Vitamin D2 could hold vital key to arresting development of Alzheimer's disease
Scientists at London's Kingston University have uncovered evidence that lack of a particular form of vitamin D is associated with Alzheimer's disease.
Working in collaboration with researchers from Brighton and Sussex Medical School and the Sussex Partnership NHS Foundation, the Kingston researchers spent six months analysing blood samples from patients with Alzheimer's. They compared test results from those not being treated with any drugs to those from people on medication and a further group who did not have the condition.
Lead researcher Professor Declan Naughton, from Kingston University's School of Life Sciences, said the results had revealed some important facts. Alzheimer's patients who were not using medication had very poor stores of vitamin D2 - the type originating from food such as oily fish, rather than that obtained from exposure to the sun. "The vitamin was either non-existent or in such low quantities that it could barely be measured," he explained. "In comparison, people in the study who were either being treated with drugs to control their Alzheimer's or who didn't have the condition at all showed far higher levels."
In a further twist, the scientists found indications that Acetylcholinesterase inhibitors - used to treat the early stages of Alzheimer's - might play a role in actually "switching on" the body's absorption of vitamin D2.
"There are several different types of vitamin D that can be active in the body," Professor Naughton explained. "The key point in this study was that a blood test, which we developed at Kingston University, was for the first time able to accurately measure which, if any, of the different variations of vitamin D were present in Alzheimer's patients."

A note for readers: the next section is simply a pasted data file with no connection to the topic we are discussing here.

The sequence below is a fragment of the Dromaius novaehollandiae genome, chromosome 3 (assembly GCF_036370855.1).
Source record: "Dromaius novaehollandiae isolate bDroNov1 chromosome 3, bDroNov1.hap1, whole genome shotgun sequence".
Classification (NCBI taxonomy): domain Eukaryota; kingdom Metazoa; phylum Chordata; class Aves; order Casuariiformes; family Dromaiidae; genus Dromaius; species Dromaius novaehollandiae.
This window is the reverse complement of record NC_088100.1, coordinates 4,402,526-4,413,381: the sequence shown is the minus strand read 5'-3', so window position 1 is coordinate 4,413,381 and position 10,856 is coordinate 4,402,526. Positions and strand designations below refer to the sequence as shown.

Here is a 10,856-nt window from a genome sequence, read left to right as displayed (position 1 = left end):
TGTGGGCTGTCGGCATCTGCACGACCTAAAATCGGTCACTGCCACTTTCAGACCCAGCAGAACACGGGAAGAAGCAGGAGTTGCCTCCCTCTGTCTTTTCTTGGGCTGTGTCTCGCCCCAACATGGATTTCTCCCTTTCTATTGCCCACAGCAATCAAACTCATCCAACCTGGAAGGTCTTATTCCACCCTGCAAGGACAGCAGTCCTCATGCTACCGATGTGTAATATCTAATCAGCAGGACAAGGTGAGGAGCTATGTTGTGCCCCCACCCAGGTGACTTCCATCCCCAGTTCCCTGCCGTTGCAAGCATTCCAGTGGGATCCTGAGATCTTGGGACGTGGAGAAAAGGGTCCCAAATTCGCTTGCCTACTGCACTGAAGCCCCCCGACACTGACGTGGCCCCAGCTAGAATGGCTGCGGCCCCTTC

There had been speculation in the scientific community in the past that vitamin D, or a lack of it, might have a role to play in the development of Alzheimer's. However, this was believed to be the first time scientists had pinpointed the connection with the vitamin D2 metabolite, Professor Naughton said.
Although more research was still needed, the findings could eventually pave the way for medical intervention to restore levels of that particular strand of vitamin D, he added. Such an approach had the potential to have a marked impact on the devastating condition, which currently affects almost half a million people in the United Kingdom alone. "Further investigations are now needed to determine whether simple dietary advice or giving a specific supplement could restore beneficial levels in Alzheimer's patients," Professor Naughton said.
Vitamin D plays a key role in the development of healthy bodies. It helps to form and maintain strong teeth and bones and is thought to protect against a number of diseases such as cancers, cardiovascular conditions and neurological problems. "Most people associate vitamin D with exposure to the sun. The idea that a lack of the storage form originating from foods such as oily fish and egg yolks might be implicated in the development and progression of Alzheimer's definitely merits further research," Professor Naughton said.
The scientists' study, entitled "Low 25OH Vitamin D2 Levels Found in Untreated Alzheimer's Patients Compared to Acetylcholinesterase-Inhibitor Treated and Controls," has been published in international journal Current Alzheimer Research.